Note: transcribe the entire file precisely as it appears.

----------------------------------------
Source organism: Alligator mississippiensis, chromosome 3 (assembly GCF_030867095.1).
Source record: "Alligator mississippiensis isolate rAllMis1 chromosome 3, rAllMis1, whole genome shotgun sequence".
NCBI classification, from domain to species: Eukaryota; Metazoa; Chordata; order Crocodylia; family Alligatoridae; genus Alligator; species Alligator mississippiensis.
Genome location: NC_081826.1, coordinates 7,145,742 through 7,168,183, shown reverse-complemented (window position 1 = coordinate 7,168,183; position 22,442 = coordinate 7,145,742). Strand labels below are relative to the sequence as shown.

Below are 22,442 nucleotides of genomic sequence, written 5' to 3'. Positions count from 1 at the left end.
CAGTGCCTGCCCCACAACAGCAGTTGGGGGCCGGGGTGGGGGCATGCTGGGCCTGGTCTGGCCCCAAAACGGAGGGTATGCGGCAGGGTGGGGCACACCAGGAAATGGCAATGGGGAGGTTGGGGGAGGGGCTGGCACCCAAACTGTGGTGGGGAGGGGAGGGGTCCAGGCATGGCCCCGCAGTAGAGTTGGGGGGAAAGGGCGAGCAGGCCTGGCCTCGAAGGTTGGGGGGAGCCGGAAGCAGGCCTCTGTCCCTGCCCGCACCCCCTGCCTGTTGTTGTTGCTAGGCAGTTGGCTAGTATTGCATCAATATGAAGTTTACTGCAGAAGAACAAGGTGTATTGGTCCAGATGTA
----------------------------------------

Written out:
Source organism: Alligator mississippiensis, chromosome 3 (assembly GCF_030867095.1).
Source record: "Alligator mississippiensis isolate rAllMis1 chromosome 3, rAllMis1, whole genome shotgun sequence".
NCBI classification, from domain to species: Eukaryota; Metazoa; Chordata; order Crocodylia; family Alligatoridae; genus Alligator; species Alligator mississippiensis.
Genome location: NC_081826.1, coordinates 7,145,742 through 7,168,183, shown reverse-complemented (window position 1 = coordinate 7,168,183; position 22,442 = coordinate 7,145,742). Strand labels below are relative to the sequence as shown.

Below are 22,442 nucleotides of genomic sequence, written 5' to 3'. Positions count from 1 at the left end.
CAGTGCCTGCCCCACAACAGCAGTTGGGGGCCGGGGTGGGGGCATGCTGGGCCTGGTCTGGCCCCAAAACGGAGGGTATGCGGCAGGGTGGGGCACACCAGGAAATGGCAATGGGGAGGTTGGGGGAGGGGCTGGCACCCAAACTGTGGTGGGGAGGGGAGGGGTCCAGGCATGGCCCCGCAGTAGAGTTGGGGGGAAAGGGCGAGCAGGCCTGGCCTCGAAGGTTGGGGGGAGCCGGAAGCAGGCCTCTGTCCCTGCCCGCACCCCCTGCCTGTTGTTGTTGCTAGGCAGTTGGCTAGTATTGCATCAATATGAAGTTTACTGCAGAAGAACAAGGTGTATTGGTCCAGATGTA